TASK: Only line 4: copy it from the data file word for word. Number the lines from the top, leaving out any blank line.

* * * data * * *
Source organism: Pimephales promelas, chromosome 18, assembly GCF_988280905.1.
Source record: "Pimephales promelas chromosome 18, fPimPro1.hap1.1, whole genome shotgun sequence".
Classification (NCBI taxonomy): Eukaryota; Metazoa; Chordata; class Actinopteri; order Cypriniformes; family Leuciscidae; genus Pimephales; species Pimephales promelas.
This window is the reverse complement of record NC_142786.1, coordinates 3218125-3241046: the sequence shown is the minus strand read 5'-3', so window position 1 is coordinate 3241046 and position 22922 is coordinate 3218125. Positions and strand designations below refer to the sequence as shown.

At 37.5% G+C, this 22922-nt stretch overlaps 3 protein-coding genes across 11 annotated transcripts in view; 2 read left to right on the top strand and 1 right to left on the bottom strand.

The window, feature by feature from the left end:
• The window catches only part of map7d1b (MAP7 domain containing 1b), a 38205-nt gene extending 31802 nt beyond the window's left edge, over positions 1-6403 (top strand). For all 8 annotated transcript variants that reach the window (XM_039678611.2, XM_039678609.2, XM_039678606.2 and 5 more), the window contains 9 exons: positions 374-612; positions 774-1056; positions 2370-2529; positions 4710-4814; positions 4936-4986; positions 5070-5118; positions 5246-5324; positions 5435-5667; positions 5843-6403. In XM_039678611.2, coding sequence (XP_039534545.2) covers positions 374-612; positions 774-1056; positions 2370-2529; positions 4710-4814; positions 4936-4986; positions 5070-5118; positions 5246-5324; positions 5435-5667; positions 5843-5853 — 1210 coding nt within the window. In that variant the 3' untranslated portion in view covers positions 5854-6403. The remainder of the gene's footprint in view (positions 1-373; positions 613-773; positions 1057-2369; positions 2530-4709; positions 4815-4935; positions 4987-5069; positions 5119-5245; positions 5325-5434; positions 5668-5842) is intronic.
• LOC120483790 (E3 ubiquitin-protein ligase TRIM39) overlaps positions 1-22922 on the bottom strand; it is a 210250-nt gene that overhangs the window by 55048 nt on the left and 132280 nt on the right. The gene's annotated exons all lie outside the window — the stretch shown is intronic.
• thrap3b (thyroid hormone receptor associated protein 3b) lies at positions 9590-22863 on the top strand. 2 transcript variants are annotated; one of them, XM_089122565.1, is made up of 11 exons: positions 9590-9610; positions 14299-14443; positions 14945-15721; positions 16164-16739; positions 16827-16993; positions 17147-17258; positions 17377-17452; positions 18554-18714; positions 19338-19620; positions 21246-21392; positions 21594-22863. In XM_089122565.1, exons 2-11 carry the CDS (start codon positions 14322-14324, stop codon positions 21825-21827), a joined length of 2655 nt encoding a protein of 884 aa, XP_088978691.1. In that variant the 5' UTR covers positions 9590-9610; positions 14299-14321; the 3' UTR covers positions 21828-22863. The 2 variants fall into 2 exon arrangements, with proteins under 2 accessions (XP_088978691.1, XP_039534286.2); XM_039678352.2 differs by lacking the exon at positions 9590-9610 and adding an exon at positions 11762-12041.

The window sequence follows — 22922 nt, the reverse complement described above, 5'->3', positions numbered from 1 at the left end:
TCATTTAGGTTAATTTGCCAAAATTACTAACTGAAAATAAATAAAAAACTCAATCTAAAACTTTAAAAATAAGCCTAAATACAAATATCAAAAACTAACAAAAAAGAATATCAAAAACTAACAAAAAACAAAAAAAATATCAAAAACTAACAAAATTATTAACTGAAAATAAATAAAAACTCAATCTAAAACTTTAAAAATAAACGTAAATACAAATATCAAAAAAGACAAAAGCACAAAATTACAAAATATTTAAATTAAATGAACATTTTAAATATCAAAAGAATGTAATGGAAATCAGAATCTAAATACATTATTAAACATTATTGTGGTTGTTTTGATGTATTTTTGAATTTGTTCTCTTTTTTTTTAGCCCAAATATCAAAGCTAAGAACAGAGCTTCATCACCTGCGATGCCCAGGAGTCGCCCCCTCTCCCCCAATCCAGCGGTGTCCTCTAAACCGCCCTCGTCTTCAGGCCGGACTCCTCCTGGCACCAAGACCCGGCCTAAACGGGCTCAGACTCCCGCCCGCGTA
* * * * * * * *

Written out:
This window is the reverse complement of record NC_142786.1, coordinates 3218125-3241046: the sequence shown is the minus strand read 5'-3', so window position 1 is coordinate 3241046 and position 22922 is coordinate 3218125. Positions and strand designations below refer to the sequence as shown.